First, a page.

Here are 11 questions you should always ask in a job interview, if they weren’t already answered, to help you get a better sense of the role and the company, and to help you prepare for the next steps:
- Who do you think would be the ideal candidate for this position, and how do I compare?
- Who held this position previously? Why is he/she leaving the role?
- What do you like most about working for this company?
- Can you walk me through the typical day of someone in this role?
- How do you evaluate success here?
- How would you describe the company’s culture?
- Will I have an opportunity to meet those who would be part of my staff/my manager during the interview process?
- Can you tell me what steps need to be completed before your company can generate an offer?
- What distinguishes this company from its competitors?
- Is there anyone else I need to meet with?/Is there anyone else you would like me to meet with?
- What’s your timeline for making a decision, and when can I expect to hear back from you
- What are the most enjoyable and the least enjoyable aspects of the role?
This can show that you like to know what sort of challenge you are going to face and that you like to get properly prepared for it, all in the expectation of being able to rise to it.
• You mentioned there will be a lot of presenting/researching/liaising; what do your most successful people find satisfying about this part of the role?
This question can serve two purpose; it demonstrates your listening skills and associates you with being successful in the role and finding it satisfying.
• What types of training opportunities do you offer?
This is a classic question – it highlights that you’re keen to advance your skills and add further value to the organisation.
• Is there scope for promotion in the future?
This is another classic question. In a similar vein, it emphasises a determination to make progress and over the long term.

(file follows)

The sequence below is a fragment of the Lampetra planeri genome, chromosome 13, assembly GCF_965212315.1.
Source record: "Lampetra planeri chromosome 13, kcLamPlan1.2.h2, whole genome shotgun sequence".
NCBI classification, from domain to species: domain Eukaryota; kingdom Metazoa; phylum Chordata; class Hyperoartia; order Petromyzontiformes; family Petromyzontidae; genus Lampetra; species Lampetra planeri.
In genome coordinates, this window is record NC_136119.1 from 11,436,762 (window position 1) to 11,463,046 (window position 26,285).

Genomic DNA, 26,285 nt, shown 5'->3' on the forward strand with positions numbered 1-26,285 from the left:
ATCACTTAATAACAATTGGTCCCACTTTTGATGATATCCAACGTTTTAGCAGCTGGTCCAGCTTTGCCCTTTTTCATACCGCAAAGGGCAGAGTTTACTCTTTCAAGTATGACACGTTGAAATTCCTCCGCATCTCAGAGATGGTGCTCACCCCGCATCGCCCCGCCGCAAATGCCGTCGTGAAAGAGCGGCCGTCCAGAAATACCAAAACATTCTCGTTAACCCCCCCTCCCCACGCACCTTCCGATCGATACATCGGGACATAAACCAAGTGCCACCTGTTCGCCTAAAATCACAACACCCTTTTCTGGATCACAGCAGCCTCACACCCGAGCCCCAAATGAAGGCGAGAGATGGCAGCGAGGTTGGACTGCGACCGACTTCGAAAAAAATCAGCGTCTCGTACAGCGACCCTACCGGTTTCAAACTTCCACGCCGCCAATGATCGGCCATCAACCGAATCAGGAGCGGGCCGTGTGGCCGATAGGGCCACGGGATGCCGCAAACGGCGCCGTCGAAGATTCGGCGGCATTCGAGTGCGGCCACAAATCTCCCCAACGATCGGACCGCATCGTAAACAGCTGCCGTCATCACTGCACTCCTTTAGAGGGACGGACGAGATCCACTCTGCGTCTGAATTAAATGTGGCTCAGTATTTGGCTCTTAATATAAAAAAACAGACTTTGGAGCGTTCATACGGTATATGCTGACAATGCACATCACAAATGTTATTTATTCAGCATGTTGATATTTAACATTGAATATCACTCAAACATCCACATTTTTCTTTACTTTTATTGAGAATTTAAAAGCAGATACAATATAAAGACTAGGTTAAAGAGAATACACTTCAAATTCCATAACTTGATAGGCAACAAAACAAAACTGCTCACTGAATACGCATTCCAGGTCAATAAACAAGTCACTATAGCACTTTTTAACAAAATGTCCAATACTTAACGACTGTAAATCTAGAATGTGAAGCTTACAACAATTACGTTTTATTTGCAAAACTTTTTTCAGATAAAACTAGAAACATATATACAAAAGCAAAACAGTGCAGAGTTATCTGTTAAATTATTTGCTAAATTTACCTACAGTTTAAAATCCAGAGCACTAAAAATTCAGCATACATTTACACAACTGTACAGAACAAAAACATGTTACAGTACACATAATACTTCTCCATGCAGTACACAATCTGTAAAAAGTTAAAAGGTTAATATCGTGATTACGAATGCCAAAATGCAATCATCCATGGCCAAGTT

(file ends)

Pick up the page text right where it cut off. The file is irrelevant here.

• Can you tell me how the role relates to the overall structure of the organisation?
With this question you’re drawing attention to a preference for teamwork. It looks as though you want to know where you would fit in and how your contribution would affect the rest of the company.
• How would you describe the work culture here?
This signals that you want to operate at your optimum and understand that for this you require a positive environment. This indicates you’re a good self-manager who is aware of how to get the best out of yourself.
• In what way is performance measured and reviewed?
This question flags up that you appreciate the importance of delivering real results. You will be seen as someone who understands the value of commitment, reliability and returns.
• What are the most important issues that you think your organisation will face? or • You have recently introduced a new product/service/division/project; how will this benefit the organisation?
These variations both show that you are interested in the job and employer behind it too. It will be apparent you have done some research, done some thinking, and are now eager to hear their analysis.
• May I tell you a little more about my particular interest in communicating with clients/developing new ideas/implementing better systems?
This is a cheeky and obvious way of getting permission to blow your own trumpet but then that’s what this interview is all about.
• Do you have any doubts about whether I am suited to this position?
This is a rather more brazen way of emphasising some of your strengths. It suggests you are open to constructive criticism and willing to learn from the experience of others. It also gives you a real chance to address any weaknesses the interviewee may think you have. Finally, it allows you to finish on a high, re-stating why you think you are the right person.